An action research project to evaluate the impact on audiences of a programme of pop up dance performances in partnership with 8 London Boroughs.
'Meet me far from gravity' was commissioned by a group of 8 London Boroughs working together as the Central Arts Partnership (CAP). It was an improvised pop up dance piece performed at 13 site specific locations across London. CAP acts as a development partnership for arts and creative activities across central London with the aim to encourage new and innovative pieces of work. Research and evaluation was carried out by Audiences London in partnership with the dance company Bottlefed.
Site specific and ‘pop up’ events have become programmed increasingly by cultural organisations as they have looked to develop their offer and find new ways to develop interest in the arts. With this shift away from traditional venues and settings there has become a need to understand the impact that this type of work has on audiences and to assess whether it widens engagement with the arts.
There is an assumption that the public are becoming more aware of, and open to, these types of approaches, either through ticketed and publicised events or ‘surprise’ performances. However, very little work has currently being carried out to actually evaluate this.
For ‘Meet me far from gravity’ we developed a programme of pop up dance performances with evaluation at the core. The focus was on understanding the impact on audiences without comprising the artistic experience. Audiences London worked with the dance company, Bottlefed from the start of the process. This enabled feedback mechanisms to be embedded within the overall audience experience.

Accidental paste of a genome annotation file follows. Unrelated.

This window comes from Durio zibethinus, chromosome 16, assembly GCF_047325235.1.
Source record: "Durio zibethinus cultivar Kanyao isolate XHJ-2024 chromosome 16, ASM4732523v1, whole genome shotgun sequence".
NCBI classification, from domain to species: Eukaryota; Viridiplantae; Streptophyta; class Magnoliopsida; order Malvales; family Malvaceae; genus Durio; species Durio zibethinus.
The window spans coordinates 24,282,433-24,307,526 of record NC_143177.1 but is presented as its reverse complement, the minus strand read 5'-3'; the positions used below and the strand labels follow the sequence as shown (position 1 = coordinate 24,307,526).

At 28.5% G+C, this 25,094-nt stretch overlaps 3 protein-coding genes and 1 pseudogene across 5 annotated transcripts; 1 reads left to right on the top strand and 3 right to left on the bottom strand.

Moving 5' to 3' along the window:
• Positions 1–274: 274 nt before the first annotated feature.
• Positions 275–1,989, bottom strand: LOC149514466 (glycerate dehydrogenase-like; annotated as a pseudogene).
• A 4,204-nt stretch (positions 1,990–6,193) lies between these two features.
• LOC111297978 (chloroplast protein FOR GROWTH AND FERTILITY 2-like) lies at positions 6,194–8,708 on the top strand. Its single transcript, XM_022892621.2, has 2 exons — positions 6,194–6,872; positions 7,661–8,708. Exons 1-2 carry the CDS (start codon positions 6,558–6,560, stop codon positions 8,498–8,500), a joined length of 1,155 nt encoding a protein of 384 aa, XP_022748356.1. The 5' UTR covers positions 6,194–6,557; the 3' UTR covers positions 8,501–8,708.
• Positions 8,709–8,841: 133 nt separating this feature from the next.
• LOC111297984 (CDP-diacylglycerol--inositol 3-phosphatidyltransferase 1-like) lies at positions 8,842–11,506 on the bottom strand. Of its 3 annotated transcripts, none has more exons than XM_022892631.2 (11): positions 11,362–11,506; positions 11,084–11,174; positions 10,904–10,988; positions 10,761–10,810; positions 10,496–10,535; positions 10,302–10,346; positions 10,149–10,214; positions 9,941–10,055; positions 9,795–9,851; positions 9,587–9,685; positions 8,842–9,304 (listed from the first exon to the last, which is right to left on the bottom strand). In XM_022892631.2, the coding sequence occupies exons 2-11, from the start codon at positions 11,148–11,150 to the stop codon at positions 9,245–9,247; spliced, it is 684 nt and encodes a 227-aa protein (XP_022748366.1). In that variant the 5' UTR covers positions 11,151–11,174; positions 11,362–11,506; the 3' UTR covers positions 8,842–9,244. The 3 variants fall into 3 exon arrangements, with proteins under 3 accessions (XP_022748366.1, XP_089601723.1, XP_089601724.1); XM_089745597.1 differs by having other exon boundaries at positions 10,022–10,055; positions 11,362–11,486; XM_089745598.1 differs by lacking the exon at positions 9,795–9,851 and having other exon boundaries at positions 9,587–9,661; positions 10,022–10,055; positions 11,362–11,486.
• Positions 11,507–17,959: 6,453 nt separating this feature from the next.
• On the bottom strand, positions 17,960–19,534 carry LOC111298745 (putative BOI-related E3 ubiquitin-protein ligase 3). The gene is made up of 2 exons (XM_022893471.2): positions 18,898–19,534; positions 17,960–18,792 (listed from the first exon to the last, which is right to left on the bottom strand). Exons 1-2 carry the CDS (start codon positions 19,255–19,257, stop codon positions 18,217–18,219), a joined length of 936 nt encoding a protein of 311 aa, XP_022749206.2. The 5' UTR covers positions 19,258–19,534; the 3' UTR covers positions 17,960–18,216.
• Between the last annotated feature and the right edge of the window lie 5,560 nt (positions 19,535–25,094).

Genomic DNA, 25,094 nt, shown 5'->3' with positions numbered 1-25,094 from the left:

Through the outputs of this project we wanted to inform two key areas. Firstly we wanted to evaluate the success of the particular dance piece that was performed in ‘Meet me far from gravity’. Secondly we wanted to build our understanding of the wider issues surrounding evaluation in this area. Specifically, we wanted to understand:
- The dynamics of how passers-by reacted to the ‘surprise’ performance.
- How to quantify audience sizes at these types of events.
- How to gauge what audience members thought of the performance and the value of the intervention to them.
- Whether this approach widens engagement from the traditional performing arts audience profile.
- What we can learn from the overall process of developing a piece in this way.
- We explore how performance and evaluation skills can be combined in a creative way to inform arts practice and research in the sector.
You can download the full evaluation report of this project below. The report is also supported by two online resources which are referred to throughout the report:
This project is supported by Arts Council England as part of their Grants for the Arts fund.